Vice Media to file for bankruptcy – NYT
Vice Media, once widely regarded as the largest youth media group in the world, is preparing to file for bankruptcy, the New York Times reported on Monday. The paper noted the company could soon come under the control of an investment firm should it fail to find a buyer.
While at least five companies have shown interest in buying Vice, the chances of an acquisition “are growing increasingly slim,” a source with knowledge of the potential bankruptcy told the Times. Three people familiar with Vice’s operations suggested the company could file sometime in the “coming weeks,” though they did not offer details about discussions with possible buyers.
A bankruptcy filing could mean a takeover by Vice’s largest investor, Fortress Investment Group, which holds senior debt at the company and would be the first to be paid in the event it is sold.
Vice did not confirm whether it was weighing the move, but issued a statement on Monday saying it is “engaged in a comprehensive evaluation of strategic alternatives and planning” and that its “board and stakeholders continue to be focused on finding the best path for the company.”
Launched in Montreal, Canada in 1994 as an irreverent and often-offensive DIY magazine, and driven by the irascible Shane Smith, Vice has shed much of its former punk rock aesthetic. It transformed into a major media concern, courting massive investments from the likes of Disney and 21st Century Fox.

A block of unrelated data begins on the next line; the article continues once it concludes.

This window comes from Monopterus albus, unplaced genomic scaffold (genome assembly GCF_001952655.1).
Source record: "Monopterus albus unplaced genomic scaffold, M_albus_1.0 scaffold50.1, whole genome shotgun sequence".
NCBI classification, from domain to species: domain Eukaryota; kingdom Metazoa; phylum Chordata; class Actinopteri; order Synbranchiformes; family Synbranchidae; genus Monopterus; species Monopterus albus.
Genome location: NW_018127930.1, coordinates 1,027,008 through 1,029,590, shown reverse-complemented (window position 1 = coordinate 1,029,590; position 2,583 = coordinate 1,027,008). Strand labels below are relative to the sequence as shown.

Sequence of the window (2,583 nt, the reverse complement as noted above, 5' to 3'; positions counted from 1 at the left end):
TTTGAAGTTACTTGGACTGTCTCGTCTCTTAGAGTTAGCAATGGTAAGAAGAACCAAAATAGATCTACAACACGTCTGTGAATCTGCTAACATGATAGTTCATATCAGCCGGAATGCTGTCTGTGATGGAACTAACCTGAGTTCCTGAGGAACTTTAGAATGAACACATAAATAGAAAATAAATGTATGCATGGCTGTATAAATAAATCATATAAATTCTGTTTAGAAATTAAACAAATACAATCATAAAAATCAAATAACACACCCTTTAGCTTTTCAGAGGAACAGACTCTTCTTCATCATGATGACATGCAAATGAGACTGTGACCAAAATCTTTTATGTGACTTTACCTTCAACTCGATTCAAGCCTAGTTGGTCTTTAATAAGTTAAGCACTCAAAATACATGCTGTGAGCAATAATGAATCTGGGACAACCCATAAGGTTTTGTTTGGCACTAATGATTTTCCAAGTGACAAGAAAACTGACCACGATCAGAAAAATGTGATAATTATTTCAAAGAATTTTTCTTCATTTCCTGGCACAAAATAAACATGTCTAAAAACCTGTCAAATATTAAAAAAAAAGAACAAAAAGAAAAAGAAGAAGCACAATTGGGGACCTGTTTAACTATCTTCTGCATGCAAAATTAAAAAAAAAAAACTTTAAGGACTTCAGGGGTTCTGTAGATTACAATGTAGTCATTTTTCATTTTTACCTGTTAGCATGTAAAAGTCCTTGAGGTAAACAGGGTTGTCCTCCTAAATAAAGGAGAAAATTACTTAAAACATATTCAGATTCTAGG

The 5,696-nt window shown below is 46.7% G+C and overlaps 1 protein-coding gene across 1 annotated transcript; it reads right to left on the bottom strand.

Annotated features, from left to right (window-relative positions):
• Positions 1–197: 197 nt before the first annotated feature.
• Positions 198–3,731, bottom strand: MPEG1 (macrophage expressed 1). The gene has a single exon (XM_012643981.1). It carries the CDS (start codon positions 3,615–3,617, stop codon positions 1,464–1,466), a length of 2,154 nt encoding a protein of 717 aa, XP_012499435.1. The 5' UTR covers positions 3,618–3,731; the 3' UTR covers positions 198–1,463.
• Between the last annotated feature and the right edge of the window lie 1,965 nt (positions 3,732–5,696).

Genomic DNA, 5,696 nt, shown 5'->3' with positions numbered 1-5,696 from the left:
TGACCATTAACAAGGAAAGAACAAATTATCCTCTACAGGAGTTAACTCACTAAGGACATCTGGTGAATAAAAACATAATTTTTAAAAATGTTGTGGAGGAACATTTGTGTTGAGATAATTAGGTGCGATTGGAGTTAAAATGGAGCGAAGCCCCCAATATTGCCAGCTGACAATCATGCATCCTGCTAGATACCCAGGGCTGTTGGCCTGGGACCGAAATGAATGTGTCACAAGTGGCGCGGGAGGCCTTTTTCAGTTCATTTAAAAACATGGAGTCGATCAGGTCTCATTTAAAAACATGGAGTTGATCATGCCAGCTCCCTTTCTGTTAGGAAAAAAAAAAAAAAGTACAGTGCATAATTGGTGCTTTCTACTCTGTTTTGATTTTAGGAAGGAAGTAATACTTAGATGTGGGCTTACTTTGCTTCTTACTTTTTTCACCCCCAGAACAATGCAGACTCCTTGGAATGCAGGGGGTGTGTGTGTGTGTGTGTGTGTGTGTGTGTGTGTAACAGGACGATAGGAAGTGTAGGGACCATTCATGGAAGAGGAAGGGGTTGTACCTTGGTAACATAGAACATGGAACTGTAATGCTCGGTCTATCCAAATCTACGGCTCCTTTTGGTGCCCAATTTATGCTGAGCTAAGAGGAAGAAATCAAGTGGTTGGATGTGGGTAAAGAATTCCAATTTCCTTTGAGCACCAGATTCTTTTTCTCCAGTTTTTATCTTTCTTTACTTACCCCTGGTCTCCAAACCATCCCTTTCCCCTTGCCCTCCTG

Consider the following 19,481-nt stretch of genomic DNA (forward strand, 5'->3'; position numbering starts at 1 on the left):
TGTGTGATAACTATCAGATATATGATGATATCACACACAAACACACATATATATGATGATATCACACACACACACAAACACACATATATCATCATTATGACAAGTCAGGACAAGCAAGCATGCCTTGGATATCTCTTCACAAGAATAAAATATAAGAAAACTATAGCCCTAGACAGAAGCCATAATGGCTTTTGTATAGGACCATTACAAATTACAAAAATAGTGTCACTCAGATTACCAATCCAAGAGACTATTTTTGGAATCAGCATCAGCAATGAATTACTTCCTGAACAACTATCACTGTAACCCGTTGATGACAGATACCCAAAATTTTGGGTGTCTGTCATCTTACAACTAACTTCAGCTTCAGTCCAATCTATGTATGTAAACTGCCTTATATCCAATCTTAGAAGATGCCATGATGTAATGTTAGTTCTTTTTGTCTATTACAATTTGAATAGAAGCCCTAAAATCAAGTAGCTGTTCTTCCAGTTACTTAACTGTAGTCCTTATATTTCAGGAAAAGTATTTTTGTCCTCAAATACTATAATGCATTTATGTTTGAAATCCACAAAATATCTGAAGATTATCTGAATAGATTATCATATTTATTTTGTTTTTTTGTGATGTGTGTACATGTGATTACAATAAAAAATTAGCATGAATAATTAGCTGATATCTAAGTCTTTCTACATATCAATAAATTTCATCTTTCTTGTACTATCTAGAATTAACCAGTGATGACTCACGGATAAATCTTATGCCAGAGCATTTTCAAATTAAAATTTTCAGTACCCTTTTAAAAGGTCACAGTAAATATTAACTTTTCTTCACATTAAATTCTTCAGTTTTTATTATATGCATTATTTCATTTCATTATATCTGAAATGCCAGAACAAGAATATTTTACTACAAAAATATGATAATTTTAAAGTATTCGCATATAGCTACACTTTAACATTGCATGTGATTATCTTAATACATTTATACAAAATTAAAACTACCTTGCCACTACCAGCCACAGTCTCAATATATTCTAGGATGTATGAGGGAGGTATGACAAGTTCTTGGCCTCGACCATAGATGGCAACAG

Though the company was valued at $5.7 billion in 2017 following a $450-million injection from TBG, a private equity firm, it is worth just “a tiny fraction” of that today, according to The Times. Since its peak, Vice has encountered a more difficult digital media market, and has “consistently failed” to turn a profit for several years, forcing it to lay off staffers as it hemorrhaged money.
Disney reportedly considered buying Vice Media for $3 billion back in 2015, but ultimately backed out of the deal. It is unclear whether Disney is among the five potential buyers said to be in contact with the company.
Highlighting its struggles, the outlet announced last week that it would be shutting down its Vice World News branch, which made a name with its risky, gonzo-style reporting from conflict and crisis zones around the globe. A recent shakeup in leadership could also signal trouble for Vice, as both its chief executive Nancy Dubic and its global president of news and entertainment Jesse Angelo have exited the company this year.